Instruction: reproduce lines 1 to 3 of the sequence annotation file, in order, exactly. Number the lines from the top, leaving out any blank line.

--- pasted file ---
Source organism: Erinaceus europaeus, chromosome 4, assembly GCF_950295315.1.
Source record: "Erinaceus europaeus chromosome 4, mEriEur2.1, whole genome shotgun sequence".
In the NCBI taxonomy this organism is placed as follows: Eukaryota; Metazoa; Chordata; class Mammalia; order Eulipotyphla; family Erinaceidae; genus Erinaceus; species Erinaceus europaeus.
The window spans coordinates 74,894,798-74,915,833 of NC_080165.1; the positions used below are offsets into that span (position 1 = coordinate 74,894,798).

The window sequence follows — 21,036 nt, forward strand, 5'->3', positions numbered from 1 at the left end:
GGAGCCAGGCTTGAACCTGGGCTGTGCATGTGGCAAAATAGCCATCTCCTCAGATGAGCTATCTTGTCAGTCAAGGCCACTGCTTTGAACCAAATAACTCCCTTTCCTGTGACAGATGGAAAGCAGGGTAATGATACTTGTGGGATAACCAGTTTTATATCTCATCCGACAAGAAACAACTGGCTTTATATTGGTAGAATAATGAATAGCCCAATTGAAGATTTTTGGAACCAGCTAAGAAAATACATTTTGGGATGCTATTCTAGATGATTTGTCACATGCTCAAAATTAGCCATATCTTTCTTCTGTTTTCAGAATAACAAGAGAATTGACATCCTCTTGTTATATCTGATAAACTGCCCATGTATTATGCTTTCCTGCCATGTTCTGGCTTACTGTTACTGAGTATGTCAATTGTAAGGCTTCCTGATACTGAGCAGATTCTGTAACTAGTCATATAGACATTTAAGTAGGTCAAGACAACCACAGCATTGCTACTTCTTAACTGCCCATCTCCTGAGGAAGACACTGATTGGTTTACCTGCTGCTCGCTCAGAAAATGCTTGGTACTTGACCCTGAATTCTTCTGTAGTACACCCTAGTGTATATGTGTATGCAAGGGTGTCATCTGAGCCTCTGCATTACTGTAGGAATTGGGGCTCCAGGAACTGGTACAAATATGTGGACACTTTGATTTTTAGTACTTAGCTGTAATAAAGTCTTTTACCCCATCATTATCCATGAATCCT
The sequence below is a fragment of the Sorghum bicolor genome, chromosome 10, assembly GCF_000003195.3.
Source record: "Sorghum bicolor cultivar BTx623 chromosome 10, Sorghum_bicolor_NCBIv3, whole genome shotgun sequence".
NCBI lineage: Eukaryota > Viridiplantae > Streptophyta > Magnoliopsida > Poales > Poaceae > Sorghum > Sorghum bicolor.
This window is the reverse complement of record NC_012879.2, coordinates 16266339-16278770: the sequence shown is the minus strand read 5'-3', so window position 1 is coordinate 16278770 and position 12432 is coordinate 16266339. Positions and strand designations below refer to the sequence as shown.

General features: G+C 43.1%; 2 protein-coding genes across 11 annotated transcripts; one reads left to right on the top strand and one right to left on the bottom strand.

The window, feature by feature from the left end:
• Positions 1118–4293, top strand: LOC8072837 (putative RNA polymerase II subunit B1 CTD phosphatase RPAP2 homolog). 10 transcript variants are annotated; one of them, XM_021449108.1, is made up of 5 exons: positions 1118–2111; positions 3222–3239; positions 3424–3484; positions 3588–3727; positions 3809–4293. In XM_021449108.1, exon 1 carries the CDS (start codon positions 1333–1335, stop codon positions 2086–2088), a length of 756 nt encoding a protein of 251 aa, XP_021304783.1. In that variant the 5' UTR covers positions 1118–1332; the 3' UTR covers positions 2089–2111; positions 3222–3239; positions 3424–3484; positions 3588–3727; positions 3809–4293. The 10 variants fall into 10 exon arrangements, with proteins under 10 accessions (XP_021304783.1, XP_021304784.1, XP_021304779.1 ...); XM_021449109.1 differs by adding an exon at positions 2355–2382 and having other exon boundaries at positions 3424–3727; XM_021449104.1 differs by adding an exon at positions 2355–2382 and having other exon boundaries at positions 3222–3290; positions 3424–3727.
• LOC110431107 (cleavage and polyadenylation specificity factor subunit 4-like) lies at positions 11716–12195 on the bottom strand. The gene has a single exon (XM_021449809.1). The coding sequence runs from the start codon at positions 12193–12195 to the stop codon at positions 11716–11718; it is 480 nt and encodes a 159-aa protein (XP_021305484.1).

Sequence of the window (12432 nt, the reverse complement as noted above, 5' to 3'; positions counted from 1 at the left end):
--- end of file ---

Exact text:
Source organism: Erinaceus europaeus, chromosome 4, assembly GCF_950295315.1.
Source record: "Erinaceus europaeus chromosome 4, mEriEur2.1, whole genome shotgun sequence".
In the NCBI taxonomy this organism is placed as follows: Eukaryota; Metazoa; Chordata; class Mammalia; order Eulipotyphla; family Erinaceidae; genus Erinaceus; species Erinaceus europaeus.